Anthony Vaccarello perused his run-of-show board during an afternoon preview. “I say, a bit of bad taste,” he declared.
A reasonable classification for a one-shoulder leather minidress cut to expose one breast, the would-be naked nipple covered with a little silver square of a pasty for a twinkle of faux-modesty.
Vaccarello intended the bad taste, wanting to capture the essence of YSL as the brilliant young renegade, before time and demons redirected his fashion into bourgeois familiarity. (That’s right, folks — YSL. The giant, illuminated signage suspended from a blue-and-red crane in the courtyard of the brand’s future headquarters heralded the resurrection of the iconic initials banned by Vaccarello’s predecessor, Hedi Slimane.) “At the beginning, Saint Laurent was girls having fun, breaking the rules,” Vaccarello said. That his bad taste wasn’t wrought with the kind of ironic intensity to make it genuinely compelling won’t resonate with the girls for whom such fare is packed with the rush of discovery.
Vaccarello wanted to capture that side of Saint Laurent not in specific clothing references (despite a smoking section), but “in the freedom, in the experience, in the way she’s teasing you. It’s more like an evocation rather than a piece of clothes.”
Whereas Saint Laurent’s original customer pilfered from the Forties, Vaccarello said that girl today would look to the Eighties, in all of that period’s overstated (and sometimes under-fabricated) glory.
There’s a reason the Eighties, particularly the decade’s dress-up, dressed-to-kill side, have been much-maligned in the ensuing years. They were — how to put it? — largely hideous. And lampoon-able: oh-so-short and tight through the body, with endless sleeve and shoulder action. Vaccarello applied that genre aplenty, with asymmetry, retro sweetheart necklines cut to there and naughty sheer bodices. He showed variations of each over pants and skin-tight jeans.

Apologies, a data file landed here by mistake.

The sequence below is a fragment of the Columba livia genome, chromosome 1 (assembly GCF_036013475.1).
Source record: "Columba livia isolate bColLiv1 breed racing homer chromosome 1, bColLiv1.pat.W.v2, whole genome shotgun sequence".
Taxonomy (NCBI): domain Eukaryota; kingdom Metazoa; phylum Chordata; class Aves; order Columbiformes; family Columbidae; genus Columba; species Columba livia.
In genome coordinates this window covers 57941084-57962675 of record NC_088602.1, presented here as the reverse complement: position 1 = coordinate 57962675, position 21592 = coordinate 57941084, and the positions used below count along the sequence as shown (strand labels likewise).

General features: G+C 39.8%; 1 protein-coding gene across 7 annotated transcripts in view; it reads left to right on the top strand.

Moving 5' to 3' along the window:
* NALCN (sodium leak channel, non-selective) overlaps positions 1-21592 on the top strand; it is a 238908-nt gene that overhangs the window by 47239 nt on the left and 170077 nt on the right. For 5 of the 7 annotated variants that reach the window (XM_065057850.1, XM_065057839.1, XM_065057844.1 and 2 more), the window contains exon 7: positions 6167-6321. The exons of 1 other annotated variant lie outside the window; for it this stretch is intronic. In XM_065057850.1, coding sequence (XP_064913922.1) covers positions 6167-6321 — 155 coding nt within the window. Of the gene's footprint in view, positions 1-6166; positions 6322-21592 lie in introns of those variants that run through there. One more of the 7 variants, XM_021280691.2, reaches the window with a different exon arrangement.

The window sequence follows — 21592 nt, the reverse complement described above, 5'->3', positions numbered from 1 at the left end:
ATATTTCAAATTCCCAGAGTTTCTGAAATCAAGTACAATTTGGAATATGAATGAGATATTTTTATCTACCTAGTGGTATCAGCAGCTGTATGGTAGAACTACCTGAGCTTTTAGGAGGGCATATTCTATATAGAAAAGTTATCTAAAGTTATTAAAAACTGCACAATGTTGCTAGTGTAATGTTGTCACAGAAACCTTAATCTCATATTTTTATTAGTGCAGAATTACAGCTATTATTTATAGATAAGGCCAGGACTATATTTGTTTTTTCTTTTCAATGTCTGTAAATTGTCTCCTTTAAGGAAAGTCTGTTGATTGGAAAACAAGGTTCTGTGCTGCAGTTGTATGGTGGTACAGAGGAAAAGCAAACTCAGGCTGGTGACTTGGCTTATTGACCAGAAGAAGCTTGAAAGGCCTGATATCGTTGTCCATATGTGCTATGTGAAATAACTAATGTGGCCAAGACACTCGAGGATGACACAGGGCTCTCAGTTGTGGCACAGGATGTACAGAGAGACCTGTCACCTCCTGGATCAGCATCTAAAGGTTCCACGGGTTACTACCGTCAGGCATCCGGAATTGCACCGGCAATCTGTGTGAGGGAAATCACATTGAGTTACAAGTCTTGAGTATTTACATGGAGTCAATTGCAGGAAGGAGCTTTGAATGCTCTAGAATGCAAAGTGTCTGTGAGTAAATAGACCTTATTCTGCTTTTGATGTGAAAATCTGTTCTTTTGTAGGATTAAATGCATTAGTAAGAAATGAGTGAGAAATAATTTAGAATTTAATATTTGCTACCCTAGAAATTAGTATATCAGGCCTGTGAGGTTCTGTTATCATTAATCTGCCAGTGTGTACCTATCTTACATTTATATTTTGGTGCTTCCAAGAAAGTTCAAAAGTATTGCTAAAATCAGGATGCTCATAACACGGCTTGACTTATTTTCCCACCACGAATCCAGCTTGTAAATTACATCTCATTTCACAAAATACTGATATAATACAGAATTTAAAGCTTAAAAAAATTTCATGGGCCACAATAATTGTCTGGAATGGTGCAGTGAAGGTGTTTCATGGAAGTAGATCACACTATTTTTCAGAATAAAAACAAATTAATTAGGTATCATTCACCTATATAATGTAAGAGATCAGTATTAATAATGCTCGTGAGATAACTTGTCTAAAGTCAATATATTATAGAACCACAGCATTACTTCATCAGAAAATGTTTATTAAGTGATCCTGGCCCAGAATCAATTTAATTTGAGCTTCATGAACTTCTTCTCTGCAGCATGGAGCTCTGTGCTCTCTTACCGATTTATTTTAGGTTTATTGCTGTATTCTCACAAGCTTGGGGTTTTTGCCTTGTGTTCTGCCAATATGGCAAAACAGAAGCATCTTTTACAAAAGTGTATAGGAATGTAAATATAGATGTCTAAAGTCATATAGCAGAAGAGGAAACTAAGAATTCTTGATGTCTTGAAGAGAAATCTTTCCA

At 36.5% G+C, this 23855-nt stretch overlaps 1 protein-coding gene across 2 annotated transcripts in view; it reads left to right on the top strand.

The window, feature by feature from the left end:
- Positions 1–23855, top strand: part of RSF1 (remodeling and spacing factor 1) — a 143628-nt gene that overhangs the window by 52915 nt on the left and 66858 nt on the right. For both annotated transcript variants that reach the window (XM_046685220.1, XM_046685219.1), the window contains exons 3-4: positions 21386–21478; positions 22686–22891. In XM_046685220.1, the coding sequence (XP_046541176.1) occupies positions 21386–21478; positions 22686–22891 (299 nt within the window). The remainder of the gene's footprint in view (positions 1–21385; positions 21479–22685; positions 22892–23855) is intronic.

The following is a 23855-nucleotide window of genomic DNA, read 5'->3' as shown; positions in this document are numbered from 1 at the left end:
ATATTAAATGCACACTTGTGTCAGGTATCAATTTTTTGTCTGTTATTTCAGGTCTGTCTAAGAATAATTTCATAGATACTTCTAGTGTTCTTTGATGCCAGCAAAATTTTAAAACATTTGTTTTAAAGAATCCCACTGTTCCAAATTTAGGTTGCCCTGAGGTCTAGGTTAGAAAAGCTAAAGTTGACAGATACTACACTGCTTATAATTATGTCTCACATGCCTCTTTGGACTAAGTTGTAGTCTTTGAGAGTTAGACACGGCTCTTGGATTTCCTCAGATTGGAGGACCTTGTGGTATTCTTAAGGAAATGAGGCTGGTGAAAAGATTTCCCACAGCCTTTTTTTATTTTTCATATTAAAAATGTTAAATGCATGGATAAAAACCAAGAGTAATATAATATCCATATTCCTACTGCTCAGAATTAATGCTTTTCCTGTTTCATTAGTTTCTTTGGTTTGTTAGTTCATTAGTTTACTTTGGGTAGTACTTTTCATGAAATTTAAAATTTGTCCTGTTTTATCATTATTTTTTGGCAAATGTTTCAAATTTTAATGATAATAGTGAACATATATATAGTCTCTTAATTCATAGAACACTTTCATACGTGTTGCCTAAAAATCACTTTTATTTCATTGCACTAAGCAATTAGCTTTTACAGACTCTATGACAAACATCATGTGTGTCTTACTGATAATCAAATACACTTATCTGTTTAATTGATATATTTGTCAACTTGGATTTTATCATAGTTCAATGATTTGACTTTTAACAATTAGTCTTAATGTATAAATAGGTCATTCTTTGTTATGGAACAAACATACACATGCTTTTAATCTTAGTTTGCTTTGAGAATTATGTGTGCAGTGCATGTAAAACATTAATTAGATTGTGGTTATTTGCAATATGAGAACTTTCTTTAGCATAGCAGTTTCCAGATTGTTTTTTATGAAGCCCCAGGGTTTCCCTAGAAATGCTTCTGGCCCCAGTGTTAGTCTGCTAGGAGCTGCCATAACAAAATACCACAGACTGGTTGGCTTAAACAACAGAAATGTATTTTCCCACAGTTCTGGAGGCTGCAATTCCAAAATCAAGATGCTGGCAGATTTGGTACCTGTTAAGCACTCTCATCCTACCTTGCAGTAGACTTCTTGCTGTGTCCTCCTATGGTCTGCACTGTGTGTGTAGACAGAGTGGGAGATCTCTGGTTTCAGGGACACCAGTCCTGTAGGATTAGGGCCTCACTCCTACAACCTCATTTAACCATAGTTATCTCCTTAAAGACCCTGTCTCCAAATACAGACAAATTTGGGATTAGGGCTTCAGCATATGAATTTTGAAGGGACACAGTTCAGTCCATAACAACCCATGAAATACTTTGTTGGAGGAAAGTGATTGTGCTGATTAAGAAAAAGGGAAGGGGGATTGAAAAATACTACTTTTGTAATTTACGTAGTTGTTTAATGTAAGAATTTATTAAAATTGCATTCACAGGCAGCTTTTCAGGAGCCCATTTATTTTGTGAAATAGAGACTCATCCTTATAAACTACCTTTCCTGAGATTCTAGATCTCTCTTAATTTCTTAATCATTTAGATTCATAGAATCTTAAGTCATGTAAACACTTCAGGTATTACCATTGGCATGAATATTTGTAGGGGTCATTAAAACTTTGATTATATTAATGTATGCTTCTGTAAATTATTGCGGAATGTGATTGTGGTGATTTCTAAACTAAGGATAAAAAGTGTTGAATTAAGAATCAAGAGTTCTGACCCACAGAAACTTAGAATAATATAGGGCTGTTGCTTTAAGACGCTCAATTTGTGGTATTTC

Chic? No. Instagram heroin? For sure. In that sense, Vaccarello picked up where Slimane exited: with an audacious runway that will distill into recognizable merch. By night, the brash sexiness will tickle the starlet and influencer sets (keep Dad happy, girls — go for bra over pasties). More importantly, by day, women who pay will come calling for cool basics — leather jackets, jeans, slightly low-slung pants that nod but don’t bow to Helmut Lang.
The inauguration of Vaccarello’s tenure at Saint Laurent indicates that Kering wants Saint Laurent to remain a brand with a bread-and-butter of those tony basics (with racy party dresses a plus). And why not? Sales under Slimane’s watch skyrocketed. In that sense, this collection speaks to the Zara-fication of fashion. If you can’t beat ’em — and loads of anecdotal evidence is starting to suggest that, at the luxury level, you can’t — join ’em, only with better fabrics and constructions, and, if you’re lucky, a label resonant with must-have cool. If buy-now instant fashion is to infiltrate Paris, Vaccarello’s Saint Laurent wouldn’t be a bad place to start.